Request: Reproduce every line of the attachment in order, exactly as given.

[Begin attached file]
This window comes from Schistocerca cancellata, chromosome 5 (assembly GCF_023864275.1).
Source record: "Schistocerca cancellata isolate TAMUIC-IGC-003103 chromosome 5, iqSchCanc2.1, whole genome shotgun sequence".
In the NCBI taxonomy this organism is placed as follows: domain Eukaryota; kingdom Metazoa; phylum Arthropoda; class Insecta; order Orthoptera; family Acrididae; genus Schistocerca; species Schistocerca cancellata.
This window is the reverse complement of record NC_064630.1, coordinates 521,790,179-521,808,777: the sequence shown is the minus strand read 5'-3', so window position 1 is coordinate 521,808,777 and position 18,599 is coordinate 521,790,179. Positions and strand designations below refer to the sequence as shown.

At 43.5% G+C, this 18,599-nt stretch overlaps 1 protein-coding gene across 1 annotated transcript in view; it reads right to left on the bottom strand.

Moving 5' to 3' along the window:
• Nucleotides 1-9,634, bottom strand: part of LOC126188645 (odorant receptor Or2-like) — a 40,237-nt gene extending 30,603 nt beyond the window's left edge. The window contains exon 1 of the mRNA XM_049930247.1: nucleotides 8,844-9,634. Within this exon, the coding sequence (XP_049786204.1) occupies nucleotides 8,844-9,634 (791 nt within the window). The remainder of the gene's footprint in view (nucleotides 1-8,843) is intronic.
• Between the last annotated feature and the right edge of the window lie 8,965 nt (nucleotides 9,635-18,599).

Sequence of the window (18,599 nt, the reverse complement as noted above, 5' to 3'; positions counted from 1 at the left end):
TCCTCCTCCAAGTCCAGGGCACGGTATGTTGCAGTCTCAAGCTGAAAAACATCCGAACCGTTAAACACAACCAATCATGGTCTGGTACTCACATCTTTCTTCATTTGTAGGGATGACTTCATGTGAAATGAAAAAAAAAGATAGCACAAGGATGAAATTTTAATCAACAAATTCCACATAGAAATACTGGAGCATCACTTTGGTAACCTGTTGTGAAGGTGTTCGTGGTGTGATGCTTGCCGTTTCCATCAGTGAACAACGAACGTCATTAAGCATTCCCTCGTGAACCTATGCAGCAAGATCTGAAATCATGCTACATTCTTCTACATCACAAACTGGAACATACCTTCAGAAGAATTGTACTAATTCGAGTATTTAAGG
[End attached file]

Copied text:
This window comes from Schistocerca cancellata, chromosome 5 (assembly GCF_023864275.1).
Source record: "Schistocerca cancellata isolate TAMUIC-IGC-003103 chromosome 5, iqSchCanc2.1, whole genome shotgun sequence".
In the NCBI taxonomy this organism is placed as follows: domain Eukaryota; kingdom Metazoa; phylum Arthropoda; class Insecta; order Orthoptera; family Acrididae; genus Schistocerca; species Schistocerca cancellata.
This window is the reverse complement of record NC_064630.1, coordinates 521,790,179-521,808,777: the sequence shown is the minus strand read 5'-3', so window position 1 is coordinate 521,808,777 and position 18,599 is coordinate 521,790,179. Positions and strand designations below refer to the sequence as shown.

At 43.5% G+C, this 18,599-nt stretch overlaps 1 protein-coding gene across 1 annotated transcript in view; it reads right to left on the bottom strand.

Moving 5' to 3' along the window:
• Nucleotides 1-9,634, bottom strand: part of LOC126188645 (odorant receptor Or2-like) — a 40,237-nt gene extending 30,603 nt beyond the window's left edge. The window contains exon 1 of the mRNA XM_049930247.1: nucleotides 8,844-9,634. Within this exon, the coding sequence (XP_049786204.1) occupies nucleotides 8,844-9,634 (791 nt within the window). The remainder of the gene's footprint in view (nucleotides 1-8,843) is intronic.
• Between the last annotated feature and the right edge of the window lie 8,965 nt (nucleotides 9,635-18,599).

Sequence of the window (18,599 nt, the reverse complement as noted above, 5' to 3'; positions counted from 1 at the left end):
TCCTCCTCCAAGTCCAGGGCACGGTATGTTGCAGTCTCAAGCTGAAAAACATCCGAACCGTTAAACACAACCAATCATGGTCTGGTACTCACATCTTTCTTCATTTGTAGGGATGACTTCATGTGAAATGAAAAAAAAAGATAGCACAAGGATGAAATTTTAATCAACAAATTCCACATAGAAATACTGGAGCATCACTTTGGTAACCTGTTGTGAAGGTGTTCGTGGTGTGATGCTTGCCGTTTCCATCAGTGAACAACGAACGTCATTAAGCATTCCCTCGTGAACCTATGCAGCAAGATCTGAAATCATGCTACATTCTTCTACATCACAAACTGGAACATACCTTCAGAAGAATTGTACTAATTCGAGTATTTAAGG